WESTFORD — A proposed dog park in Westford – which has been planned for over six years – has selected a potential parcel of land for the facility.
“We’ve been diligently trying to find an appropriate parcel of land to have a one acre to two acre space with a small amount of parking of dogs to be off-leash,” said Dog Park Task Force chair Lauren Coffey in a Nov. 29 Select Board hearing.
Coffey notes the committee, along with the Parks and Recreation Committee, have explored each viable parcel in Westford before selecting an approximately two acre parcel near 108 Carlisle Rd. as a potential site for a future dog park.
“The initial committee looked at every piece of Select Board, town-owned land that existed. They discounted some initially because geographically they weren’t in the best location in terms of equal access and things like that,” Coffey told the Select Board.
Coffey noted that this the “last time” the Dog Park Task Force can move the project forward.
“This isn’t just take a stab and pick a parcel. I am feeling like this is the last one. This will be the last time that the Dog Park Task Force will come before the Select Board with a parcel of land.”
Under the current proposal, the park is estimated to cost $176,518.01. The initial cost includes funding for a parking lot, benches, fencing, trashcans, a storage shed and pavilion among other items.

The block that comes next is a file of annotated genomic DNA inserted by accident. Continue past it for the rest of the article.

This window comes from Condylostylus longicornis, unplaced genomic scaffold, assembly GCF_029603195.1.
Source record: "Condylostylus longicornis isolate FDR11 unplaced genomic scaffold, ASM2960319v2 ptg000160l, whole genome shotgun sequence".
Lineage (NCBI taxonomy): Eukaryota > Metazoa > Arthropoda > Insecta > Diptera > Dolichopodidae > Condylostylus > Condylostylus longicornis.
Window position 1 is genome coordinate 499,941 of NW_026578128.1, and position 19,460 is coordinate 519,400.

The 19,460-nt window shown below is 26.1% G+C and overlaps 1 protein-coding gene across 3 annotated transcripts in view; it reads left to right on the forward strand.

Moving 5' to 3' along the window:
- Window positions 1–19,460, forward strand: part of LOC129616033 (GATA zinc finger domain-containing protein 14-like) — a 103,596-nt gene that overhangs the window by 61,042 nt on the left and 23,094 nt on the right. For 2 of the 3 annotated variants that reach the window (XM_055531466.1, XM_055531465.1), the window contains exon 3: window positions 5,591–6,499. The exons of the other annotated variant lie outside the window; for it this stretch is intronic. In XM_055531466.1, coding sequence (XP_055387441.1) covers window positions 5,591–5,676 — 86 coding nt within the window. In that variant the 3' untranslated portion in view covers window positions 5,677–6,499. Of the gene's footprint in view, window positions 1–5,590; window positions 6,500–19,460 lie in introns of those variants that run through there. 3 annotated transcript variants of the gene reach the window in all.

Yearly maintenance for the park is projected to cost $10,919.85, which would be supported through fundraising and donations.
“The idea is that it would be a zero cost once it was built,” she said.
Residents, Select Board reluctant to support proposal
A number of residents expressed skepticism to the location of the proposed dog park.
Resident James Ganiatsos, whose property abuts the proposed dog park, noted concerns with the proposed location.
“We are not opposed to the concept of the project in general, just the proposed location. Our neighborhood is thickly forested, home to an abundance of wildlife ad directly abuts the Mass Audubon conservation land,” Ganiatsos wrote in a public comment.
A number of other Carlisle Road residents cited safety concerns, destruction of historical corridors, congestion and traffic concerns as well as disruption to local wildlife.
The Select Board closed discussions without making a formal decision on the proposal citing safety and traffic concerns.
“We do know that safety is an issue there particularly because of past incidents that have occurred there. Every time we think we’ve found one the parcel presents challenges,” said Select Board Chair Andrea Peraner-Sweet.
She continued, “let’s see if we can’t hang in there a little longer and see if we can work something out.”
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